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Genesis Delta 10 review

1 Sep 2016
Verdict:

The Genesis Delta 10 is an all new entry-level sportive machine that shouldn't break the bank.

Cyclist Rating: 
Price: 
£600

British brand Genesis is aiming its entry-level Delta 10 at, well… everyone, it seems. Billed as a fast road bike with practical touches that help transform it from debut sportive machine to able all-rounder, the Taiwanese-built alloy-framed Delta features a carbon fork, a sensible, no-nonsense spec including Shimano Claris gears and a very tempting price tag. It’s the cheapest of the four bikes we’ve tested, but is it proof that do-everything budget machines are often compromised?

Frameset 

The Delta 10’s frame is constructed from what Genesis calls a ‘hybrid double-butted tubeset’, incorporating two grades of aluminium alloy (6066 and 6061), to provide stiffness in areas where it counts, yet deliver compliance in others. The stiffer alloy (6066) is used for the down tube and chainstays for the best possible power transfer, while more flex is found through the application of 6061 to the top tube, seat tube and seatstays. There is clearance (and eyelets) for mudguards, which gives this bike an edge if you’re looking for a road bike for all seasons. Its frame geometry is classic endurance-spec, with a relaxed 71.1°head angle partnering with a 170mm head tube to ensure minimum twitchiness from the front end. Inline barrel adjusters on the down tube allow on-the-move fiddling to coax misaligning gears. 

Groupset 

Shimano’s Claris groupset provides the shifters, plus front and rear mechs. Aimed squarely at the beginner cyclist, Claris is seen on much cheaper bikes than the Genesis. It’s fine in use, and its eight-speed set-up provides new riders with an easy introduction to multi-geared road bikes. However, the 11-32 cassette means the jump between gears is more pronounced than it would be in an 11-speed set-up. The non-series compact chainset ensures that even your nan could ride up the hill to the shops on this bike. Long-drop Tektro brakes leave room for mudguards come the muckier time of the year.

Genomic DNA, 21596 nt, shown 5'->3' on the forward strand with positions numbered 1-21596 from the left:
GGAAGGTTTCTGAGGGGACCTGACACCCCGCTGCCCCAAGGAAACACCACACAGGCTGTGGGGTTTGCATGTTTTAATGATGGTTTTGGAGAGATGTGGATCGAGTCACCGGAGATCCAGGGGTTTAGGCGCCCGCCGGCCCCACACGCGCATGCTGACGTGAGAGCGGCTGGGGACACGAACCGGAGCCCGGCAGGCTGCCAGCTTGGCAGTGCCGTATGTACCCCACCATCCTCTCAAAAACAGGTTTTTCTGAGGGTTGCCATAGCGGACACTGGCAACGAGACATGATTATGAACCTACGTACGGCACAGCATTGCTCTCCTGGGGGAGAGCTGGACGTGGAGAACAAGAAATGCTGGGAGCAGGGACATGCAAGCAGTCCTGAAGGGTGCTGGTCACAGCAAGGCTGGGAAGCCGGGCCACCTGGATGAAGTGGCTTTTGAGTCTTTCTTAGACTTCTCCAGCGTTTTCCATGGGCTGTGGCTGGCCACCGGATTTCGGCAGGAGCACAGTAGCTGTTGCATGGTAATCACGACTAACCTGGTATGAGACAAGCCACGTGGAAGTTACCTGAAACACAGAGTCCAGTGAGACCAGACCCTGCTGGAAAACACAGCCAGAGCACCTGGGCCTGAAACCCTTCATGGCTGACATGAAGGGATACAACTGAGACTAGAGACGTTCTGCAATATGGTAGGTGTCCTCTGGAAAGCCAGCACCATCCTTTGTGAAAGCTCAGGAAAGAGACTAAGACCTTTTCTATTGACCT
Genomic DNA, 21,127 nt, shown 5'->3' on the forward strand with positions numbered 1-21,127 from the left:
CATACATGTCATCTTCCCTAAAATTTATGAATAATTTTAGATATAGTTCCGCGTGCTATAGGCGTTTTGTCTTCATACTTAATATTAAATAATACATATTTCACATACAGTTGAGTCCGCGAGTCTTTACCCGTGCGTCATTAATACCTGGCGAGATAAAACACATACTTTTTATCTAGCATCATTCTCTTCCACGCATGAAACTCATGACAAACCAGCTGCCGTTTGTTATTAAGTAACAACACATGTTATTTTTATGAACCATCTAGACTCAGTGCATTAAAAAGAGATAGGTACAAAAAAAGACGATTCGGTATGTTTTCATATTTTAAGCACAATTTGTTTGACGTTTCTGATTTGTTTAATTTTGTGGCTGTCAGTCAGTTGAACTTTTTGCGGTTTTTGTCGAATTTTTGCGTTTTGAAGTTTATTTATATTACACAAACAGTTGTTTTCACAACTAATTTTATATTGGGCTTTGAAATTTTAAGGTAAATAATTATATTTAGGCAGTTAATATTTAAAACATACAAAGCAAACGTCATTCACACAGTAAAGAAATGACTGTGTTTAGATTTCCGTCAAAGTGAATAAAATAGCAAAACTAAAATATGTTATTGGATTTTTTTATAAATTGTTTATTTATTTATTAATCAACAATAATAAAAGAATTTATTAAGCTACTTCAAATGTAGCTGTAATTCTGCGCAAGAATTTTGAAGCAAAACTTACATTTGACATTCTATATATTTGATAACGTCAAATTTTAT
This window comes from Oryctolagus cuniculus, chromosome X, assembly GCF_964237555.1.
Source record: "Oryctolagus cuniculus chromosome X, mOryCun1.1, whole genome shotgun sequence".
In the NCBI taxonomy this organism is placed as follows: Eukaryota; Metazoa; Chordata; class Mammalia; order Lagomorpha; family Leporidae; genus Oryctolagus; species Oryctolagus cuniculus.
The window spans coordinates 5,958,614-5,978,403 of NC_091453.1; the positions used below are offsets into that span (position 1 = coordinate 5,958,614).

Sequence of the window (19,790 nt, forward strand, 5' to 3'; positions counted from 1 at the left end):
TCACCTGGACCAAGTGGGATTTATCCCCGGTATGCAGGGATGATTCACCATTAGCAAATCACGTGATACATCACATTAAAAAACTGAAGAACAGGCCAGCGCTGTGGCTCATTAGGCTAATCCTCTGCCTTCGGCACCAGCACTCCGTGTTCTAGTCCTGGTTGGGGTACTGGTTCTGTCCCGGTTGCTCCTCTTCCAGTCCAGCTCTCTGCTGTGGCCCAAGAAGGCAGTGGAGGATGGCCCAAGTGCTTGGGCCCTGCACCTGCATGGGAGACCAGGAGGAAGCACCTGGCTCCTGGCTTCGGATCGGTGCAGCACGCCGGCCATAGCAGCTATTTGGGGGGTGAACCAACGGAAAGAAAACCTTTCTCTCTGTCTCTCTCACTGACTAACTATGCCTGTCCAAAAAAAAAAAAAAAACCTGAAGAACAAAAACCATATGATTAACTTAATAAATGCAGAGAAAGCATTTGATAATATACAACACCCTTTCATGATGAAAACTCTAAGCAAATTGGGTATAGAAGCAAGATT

Finishing kit 

The handlebars, stem and seatpost are serviceable, unexceptional, own-branded alloy tubes. The bars on our size M example are 420mm in diameter, and fairly comfortable for a few hours. Basic bar tape does the job, and overall the ride is free of vibes at the three main contact points. It’s very upgradeable, though. 

Wheels 

Alex Rims AT470 rims are laced to Joytech hubs by 28 stainless spokes with brass nipples. It’s a set-up designed with longevity and minimal maintenance in mind. And although the overall wheel weight is high, they do roll well. Kenda’s 25c Kriterium tyres are budget options with ample grip and feel for most conditions.

The ride

Straight away, it’s clear that the Delta 10 is proof you can get a very biddable alloy road bike for £600. We’ve ridden disc-braked carbon bikes that weigh as much but perform only marginally better. The downhill run at the opening of our test loop highlights the Delta 10’s stability at speed, aided by its laid-back geometry and 25c tyres. Not only is the Delta perfectly stable at speed, it’s also particularly comfortable, especially for a budget alloy frame. Aluminium can so often transmit vibrations to the bum or hands, but this is tuned out by the thickly padded alloy handlebars and the bike’s arcing, semi-flexible seatstays.

Staying at the rear of the Genesis, there is some considerable scope for getting the power down – jumping out of a corner just a few miles into our loop, the bike responds surprisingly well to a big-gear input. It’s only when flat ground gives way to undulating terrain that chinks appear in the bike’s armour – if only the fact that its eight-speed Claris groupset punishes anything but perfectly timed gearshifts. For shorter climbs, it’s simple enough to choose a ratio and stick with it, but an ill-timed downshift between the widely spaced gears is almost enough to slow us to walking pace, or set the legs spinning at lightning speed. The compact chainset gives plenty of scope for tackling long, hilly rides, however, and gels well with the shifting set-up. Tektro’s R315 brakes are strong performers in this context; they’re low-end, long-drop callipers but grip with enough enthusiasm to slow you without fuss. 

Pitched at those looking for their first bike with drop handlebars, the Delta is a particularly cosseting place to be. Although sporting a fairly standard 71.1° head angle for a bike aimed at endurance riding rather than racing, it still offers a bit of excitement. There’s nothing ponderous about its handling, which is confidence-inspiring and comfortable; it pulls off the trick of flattering its rider very nicely, especially on twisting downhill stretches, with planted handling, direct response and exceptional stability. The 25c Kenda tyres on workhorse wheels are nothing special, but running a fairly standard (for 25c tyres) 85psi front and rear, the wide contact patch inspires you to push harder through turns, and enhances the feel of a bike that could be capable of doing all you ask of it on the road.  

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